The MPs urged caution when considering upheavals in exams.

Start Quote

We have been clear that the secondary education system is in desperate need of a thorough overhaul”

End Quote Department for Education

"We recommend that the government takes time for careful consideration and slows down the pace of change," the committee's report concluded.

The report also highlighted the opposition of "stakeholders" in education to the reforms - and the responses from teachers' union reflected this hostility.

The National Union of Teachers' leader, Christine Blower, said the government's position on exam reform was "now surely untenable".

"The education secretary is totally isolated in his view that the English Baccalaureate certificates are a suitable measure to replace GCSEs," she said.

Chris Keates, of the NASUWT teachers union, accused the government of displaying "arrogant disregard for the impact on the lives of young people".

Labour leader Ed Miliband said there was "a groundswell against Michael Gove's plan" because he was "squeezing creativity out of the curriculum".

"Also he's not really focusing on those kids who maybe aren't going to go to university but need high quality vocational qualifications," said Mr Miliband.

'Thorough overhaul'

Dr Mary Bousted, head of the Association of Teachers and Lecturers, said: "This is a devastating critique of the government's policy. Michael Gove will lack any credibility if his response is 'I know best; carry on.'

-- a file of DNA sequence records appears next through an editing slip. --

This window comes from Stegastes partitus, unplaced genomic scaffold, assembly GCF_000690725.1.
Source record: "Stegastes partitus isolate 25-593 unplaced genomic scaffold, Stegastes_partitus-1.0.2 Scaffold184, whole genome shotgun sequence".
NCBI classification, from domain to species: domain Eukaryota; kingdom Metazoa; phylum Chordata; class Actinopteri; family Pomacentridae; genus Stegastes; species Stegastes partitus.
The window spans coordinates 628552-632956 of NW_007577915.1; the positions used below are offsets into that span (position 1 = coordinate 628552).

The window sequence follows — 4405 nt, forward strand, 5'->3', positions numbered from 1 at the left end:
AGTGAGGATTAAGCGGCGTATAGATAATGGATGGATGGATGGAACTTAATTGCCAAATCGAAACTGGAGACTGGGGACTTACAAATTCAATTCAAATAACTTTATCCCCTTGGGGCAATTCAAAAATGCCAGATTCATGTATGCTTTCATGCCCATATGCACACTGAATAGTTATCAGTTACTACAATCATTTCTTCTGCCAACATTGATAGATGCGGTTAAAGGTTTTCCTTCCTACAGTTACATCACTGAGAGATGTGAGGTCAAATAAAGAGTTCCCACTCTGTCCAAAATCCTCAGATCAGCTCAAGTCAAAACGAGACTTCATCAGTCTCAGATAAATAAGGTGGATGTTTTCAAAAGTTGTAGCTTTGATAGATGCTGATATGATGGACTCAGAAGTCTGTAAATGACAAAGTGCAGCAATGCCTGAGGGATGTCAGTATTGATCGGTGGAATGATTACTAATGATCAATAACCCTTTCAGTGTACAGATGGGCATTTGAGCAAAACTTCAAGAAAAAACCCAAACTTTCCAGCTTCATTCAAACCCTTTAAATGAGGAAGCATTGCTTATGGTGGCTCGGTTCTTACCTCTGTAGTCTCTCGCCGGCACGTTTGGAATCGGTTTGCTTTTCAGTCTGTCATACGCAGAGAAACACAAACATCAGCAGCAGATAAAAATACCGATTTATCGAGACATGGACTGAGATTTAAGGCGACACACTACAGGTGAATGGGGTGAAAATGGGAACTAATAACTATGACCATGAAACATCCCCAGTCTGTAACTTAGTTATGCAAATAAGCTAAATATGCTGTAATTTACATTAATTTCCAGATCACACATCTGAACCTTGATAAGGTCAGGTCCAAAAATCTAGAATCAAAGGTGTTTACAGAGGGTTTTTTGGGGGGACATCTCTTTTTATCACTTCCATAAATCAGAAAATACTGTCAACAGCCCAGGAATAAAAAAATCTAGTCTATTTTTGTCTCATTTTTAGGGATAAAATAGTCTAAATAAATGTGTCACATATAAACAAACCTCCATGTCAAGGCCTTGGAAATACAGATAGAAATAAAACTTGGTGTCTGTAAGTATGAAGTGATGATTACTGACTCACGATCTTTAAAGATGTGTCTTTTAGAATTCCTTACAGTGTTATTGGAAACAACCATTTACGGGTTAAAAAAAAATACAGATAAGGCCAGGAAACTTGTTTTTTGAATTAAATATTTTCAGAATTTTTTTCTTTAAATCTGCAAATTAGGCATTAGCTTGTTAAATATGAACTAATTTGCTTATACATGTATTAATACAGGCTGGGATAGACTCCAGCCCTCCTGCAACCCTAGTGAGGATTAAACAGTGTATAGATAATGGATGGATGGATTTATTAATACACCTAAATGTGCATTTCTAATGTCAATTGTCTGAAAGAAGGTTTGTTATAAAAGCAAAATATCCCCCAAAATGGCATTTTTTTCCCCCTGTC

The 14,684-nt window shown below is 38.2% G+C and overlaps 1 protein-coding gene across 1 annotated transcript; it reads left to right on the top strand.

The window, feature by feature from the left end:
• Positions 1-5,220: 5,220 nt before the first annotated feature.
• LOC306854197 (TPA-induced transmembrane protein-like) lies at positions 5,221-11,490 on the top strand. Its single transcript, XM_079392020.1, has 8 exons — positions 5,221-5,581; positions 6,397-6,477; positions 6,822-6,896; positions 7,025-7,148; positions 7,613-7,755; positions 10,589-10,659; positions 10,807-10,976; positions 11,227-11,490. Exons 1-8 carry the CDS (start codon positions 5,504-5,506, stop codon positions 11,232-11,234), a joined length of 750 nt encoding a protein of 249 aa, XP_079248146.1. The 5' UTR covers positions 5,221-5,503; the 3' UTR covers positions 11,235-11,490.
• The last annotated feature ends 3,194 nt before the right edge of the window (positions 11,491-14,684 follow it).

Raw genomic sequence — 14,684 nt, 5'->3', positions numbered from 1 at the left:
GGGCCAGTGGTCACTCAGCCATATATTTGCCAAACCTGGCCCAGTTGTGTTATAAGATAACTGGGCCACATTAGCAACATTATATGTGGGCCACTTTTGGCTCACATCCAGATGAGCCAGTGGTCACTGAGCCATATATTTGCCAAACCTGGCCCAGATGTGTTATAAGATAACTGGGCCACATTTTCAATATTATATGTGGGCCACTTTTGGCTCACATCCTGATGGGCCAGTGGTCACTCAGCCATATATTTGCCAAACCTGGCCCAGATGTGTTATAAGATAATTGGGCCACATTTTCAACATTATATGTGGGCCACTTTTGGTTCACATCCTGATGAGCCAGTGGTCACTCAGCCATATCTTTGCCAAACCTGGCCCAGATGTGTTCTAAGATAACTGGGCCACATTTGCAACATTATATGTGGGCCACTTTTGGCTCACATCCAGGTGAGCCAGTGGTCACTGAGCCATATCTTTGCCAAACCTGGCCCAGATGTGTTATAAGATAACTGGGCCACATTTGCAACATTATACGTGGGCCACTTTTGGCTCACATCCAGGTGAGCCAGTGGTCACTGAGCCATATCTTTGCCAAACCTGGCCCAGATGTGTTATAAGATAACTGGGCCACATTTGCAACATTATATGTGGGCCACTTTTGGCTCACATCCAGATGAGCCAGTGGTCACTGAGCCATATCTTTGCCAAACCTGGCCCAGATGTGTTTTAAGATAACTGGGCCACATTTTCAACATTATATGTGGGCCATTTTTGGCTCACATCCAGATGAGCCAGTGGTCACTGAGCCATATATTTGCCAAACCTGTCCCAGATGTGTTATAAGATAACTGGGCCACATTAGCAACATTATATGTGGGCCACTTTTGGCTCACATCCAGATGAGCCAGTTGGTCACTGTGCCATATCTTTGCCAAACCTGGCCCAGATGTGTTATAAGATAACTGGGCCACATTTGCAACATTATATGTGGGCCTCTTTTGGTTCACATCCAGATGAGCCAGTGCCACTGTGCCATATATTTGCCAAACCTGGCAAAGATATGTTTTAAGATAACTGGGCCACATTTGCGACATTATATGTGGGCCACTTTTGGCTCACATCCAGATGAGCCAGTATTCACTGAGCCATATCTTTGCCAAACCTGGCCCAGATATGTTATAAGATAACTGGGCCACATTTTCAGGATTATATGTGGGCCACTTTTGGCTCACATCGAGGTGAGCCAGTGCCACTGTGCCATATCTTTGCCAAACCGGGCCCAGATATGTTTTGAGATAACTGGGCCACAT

"The parliamentary committee now joins a long list of those who publicly oppose the plans."

Russell Hobby, from the National Association of Head Teachers, suggests the plans do not address the problems with exams

But the Department for Education said the report accepted the need for major improvements.

"We have been clear that the secondary education system is in desperate need of a thorough overhaul - an objective with which the committee agrees," said an education department spokeswoman.

"That why we are making major changes to ensure we have world class exams that raise standards."


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  • rate this

    Comment number 76.

    We need to do something about this, after nu-labour kept watering them down and spun it as "record exam sucess"...
    20 years ago we did 8-9 GCSE and getting them al A-C was a great sucess, nowerdays kids are doing +15 and expecting to get A-A* in them all!
    In my day to do 15 GCSE's you would need to physically sit through 80 hours of class so something has gone badly wrong under Tony...

  • rate this

    Comment number 75.

    Conservative Party Paradox - number 1089

    - We want to raise standards to compete with Europe and the rest of the World!
    - We want out of the EU and to isolate ourselves internationally!